The Jewish Federation of Greater Philadelphia’s Jewish Community Relations Council has partnered with OpenDor Media to make Jewish education more accessible to the Philadelphia Jewish community.
The partnership, which began in November, gives Jewish Federation partners, such as synagogues, religious schools and organizations, access to OpenDor’s Unpacked division, a digital media “edutainment” brand creating podcasts and videos on the topics of Israel and Jewish identity and heritage.
“Our partnership with OpenDor Media will allow us to access the tools we all need, old or young, to greater articulate the importance of Jewish values in our lives and to feel confident as we talk about our support of Israel, when doing so may seem challenging, or even, sadly, unsafe,” JCRC Chair Danielle Weiss said in a news release.
OpenDor Media has had a partnership with Jack M. Barrack Hebrew Academy and Lower Merion Area Hebrew High School at Har Zion Temple for three years, which has allowed the schools access to OpenDor’s content for $600. With JCRC’s new partnership, the schools will have access to the same content for $150, JCRC Director Jason Holtzman said.
The partnership also will allow JCRC to have a close working relationship and seek guidance on programming and education from OpenDor.
“We’re able to turn to them for advice or guidance on Israel and Israel advocacy and education whenever we need, which is really great for us,” Holtzman said.
The Unpacked division of OpenDor Media includes a YouTube channel with more than 100,000 subscribers and 9 million video views, according to their website. The Unpacked podcast has more than 25,000 views. Video topics include “Jews and the Civil Rights Movement,” “Does the United States fund Israel? U.S. Foreign Aid Explained” and “Why Does Amnesty International Think Israel is an Apartheid State?”
“Their videos are really easy to access; they’re very easy to start a conversation,” Holtzman said. “The more resources that we can provide that are digital, especially to engage a younger audience, the better.”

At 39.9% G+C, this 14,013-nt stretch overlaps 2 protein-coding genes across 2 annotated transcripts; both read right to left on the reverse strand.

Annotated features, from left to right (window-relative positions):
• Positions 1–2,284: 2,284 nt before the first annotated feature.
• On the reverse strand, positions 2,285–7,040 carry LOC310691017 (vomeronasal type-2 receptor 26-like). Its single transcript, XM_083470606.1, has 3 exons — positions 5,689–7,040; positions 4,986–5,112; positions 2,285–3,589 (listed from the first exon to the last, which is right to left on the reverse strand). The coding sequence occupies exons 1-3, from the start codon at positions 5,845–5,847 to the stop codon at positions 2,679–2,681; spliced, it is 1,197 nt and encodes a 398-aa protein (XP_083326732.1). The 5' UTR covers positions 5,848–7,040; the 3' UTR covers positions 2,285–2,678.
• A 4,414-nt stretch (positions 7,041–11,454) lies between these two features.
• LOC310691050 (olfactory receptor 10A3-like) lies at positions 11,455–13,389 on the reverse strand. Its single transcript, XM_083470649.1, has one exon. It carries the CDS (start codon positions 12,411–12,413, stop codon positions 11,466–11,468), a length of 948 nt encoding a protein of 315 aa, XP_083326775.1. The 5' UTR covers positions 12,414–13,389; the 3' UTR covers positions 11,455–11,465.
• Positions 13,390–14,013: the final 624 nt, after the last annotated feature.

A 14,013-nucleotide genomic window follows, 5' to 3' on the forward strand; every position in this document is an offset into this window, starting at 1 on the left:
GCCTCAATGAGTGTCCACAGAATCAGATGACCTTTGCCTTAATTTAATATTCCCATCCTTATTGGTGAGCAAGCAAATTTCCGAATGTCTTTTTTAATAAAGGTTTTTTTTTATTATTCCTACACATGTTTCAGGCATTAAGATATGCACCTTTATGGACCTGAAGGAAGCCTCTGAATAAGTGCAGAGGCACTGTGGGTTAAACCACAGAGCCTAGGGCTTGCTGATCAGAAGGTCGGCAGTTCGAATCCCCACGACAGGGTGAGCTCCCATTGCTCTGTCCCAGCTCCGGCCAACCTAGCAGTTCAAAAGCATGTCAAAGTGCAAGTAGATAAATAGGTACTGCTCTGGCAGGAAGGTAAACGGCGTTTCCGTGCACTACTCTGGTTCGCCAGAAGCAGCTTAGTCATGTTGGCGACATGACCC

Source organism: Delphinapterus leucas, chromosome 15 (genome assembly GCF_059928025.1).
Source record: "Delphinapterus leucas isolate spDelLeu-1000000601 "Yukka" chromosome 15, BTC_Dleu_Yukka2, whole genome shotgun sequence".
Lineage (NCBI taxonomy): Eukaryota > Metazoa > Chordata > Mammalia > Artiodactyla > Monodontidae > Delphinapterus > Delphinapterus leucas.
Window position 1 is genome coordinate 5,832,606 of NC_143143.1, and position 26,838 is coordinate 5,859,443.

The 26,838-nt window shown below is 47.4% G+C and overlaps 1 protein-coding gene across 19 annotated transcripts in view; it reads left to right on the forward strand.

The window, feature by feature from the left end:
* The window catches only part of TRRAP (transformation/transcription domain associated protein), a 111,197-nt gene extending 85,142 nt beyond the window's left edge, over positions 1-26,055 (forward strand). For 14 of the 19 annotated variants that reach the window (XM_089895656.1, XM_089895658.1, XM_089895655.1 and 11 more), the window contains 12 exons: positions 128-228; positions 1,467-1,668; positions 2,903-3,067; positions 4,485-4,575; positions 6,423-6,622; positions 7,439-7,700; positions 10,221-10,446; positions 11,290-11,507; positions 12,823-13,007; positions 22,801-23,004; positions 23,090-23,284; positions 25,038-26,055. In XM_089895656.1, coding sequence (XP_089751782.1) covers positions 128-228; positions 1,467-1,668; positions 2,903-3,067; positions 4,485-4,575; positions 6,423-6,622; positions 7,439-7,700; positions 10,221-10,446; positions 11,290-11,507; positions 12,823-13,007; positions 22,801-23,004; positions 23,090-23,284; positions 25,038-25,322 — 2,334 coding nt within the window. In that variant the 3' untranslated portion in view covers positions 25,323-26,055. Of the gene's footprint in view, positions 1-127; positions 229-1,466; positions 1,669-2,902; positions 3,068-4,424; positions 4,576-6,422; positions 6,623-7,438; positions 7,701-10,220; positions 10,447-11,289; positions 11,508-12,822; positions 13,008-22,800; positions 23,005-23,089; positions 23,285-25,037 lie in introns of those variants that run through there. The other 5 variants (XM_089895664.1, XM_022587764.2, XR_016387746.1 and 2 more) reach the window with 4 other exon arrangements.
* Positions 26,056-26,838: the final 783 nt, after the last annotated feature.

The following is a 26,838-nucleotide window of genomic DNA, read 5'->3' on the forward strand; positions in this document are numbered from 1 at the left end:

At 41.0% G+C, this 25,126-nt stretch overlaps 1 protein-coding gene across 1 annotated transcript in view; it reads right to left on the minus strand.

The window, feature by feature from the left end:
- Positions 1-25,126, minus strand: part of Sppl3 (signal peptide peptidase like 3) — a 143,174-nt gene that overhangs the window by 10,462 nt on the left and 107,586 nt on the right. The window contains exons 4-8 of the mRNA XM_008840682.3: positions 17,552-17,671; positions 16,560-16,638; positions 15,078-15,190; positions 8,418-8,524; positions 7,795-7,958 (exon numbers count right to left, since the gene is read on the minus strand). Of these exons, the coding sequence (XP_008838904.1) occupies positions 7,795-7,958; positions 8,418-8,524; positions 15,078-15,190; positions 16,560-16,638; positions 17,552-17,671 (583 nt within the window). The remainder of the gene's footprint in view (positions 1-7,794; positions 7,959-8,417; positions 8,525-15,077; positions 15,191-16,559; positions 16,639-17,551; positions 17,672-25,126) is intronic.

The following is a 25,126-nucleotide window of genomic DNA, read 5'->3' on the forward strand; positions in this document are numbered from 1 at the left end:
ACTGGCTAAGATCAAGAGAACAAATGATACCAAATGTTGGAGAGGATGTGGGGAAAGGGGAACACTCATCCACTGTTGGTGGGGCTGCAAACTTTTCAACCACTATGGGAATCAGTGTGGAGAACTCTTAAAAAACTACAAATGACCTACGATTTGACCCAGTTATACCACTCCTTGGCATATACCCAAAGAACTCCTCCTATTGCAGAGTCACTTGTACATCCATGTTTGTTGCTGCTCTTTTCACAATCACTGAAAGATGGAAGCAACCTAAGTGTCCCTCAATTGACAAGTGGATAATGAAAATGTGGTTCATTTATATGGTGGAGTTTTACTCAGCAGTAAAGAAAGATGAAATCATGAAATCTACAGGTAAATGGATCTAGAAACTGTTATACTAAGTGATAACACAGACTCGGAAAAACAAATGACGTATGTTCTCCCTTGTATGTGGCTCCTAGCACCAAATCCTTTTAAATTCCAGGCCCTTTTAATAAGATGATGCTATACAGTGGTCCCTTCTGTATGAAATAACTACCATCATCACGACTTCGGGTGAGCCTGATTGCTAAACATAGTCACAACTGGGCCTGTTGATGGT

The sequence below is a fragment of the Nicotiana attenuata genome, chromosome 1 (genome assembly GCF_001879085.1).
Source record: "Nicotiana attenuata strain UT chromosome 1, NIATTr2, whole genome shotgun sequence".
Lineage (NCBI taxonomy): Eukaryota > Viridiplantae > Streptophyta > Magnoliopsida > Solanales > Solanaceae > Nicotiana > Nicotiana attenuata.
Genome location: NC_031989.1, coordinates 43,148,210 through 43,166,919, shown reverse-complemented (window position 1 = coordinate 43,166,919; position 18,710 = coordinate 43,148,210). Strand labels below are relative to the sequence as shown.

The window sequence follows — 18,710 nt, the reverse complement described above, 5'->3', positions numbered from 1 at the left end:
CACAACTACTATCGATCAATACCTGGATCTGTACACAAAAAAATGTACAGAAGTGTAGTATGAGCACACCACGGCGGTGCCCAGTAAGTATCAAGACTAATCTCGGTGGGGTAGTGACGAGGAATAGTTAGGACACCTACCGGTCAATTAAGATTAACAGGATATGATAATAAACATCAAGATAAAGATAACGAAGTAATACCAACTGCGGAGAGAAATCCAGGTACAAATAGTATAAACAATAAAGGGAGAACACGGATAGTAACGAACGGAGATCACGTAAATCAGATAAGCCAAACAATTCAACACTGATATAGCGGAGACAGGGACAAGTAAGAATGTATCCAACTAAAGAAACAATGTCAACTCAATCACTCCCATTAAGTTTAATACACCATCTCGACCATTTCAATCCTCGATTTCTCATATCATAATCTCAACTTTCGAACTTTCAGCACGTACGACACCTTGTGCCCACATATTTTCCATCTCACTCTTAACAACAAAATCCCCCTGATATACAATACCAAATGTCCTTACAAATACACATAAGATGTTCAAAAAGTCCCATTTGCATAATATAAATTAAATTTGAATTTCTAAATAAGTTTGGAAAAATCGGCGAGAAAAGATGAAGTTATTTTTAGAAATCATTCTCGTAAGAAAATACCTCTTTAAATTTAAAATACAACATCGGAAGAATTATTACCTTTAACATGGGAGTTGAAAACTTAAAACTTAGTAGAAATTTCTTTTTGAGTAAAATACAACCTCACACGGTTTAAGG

The goal of Unpacked, and OpenDor more broadly, is for younger audiences to gain fundamental understandings of the Jewish topics of the day — especially Zionism — on an accessible platform. Sixty percent of viewers are younger than 34 years old.
“We looked at these different YouTube channels like Origin of Everything and Crash Course and School of Life,” OpenDor Executive Vice President Noam Weissman said. “And we said, ‘Hey, let’s do that for Israel and Judaism.’”
OpenDor was founded in 2009 by Raphael Shore, a rabbi and film producer, as a home for his filmmaking project. As the company evolved, so did its mission. It became less of an organization committed to advocacy work and more of an education tool changing the approach to Jewish education in the name of Israel advocacy.
Weissman believes the “butts in seats” model of education — having students show up to a classroom — is no longer realistic in a world where many children have smartphones. Holtzman recalled a Jewish education that included reading book after book, which is no longer a way to “meet people where they are at.”
“The way we have to be thinking about this in the Jewish world, is we need a revolution, and the revolution is everyone lives on digital — That’s reality,” Weissman said.
With so much knowledge at students’ fingertips, “there is no reason that any Jewish person should be ignorant at this point,” he added.
JCRC will host a virtual training event for Jewish educators on March 9 at noon entitled, “Making Jewish Ideas Come Alive in the Classroom.” A training event for community members is forthcoming.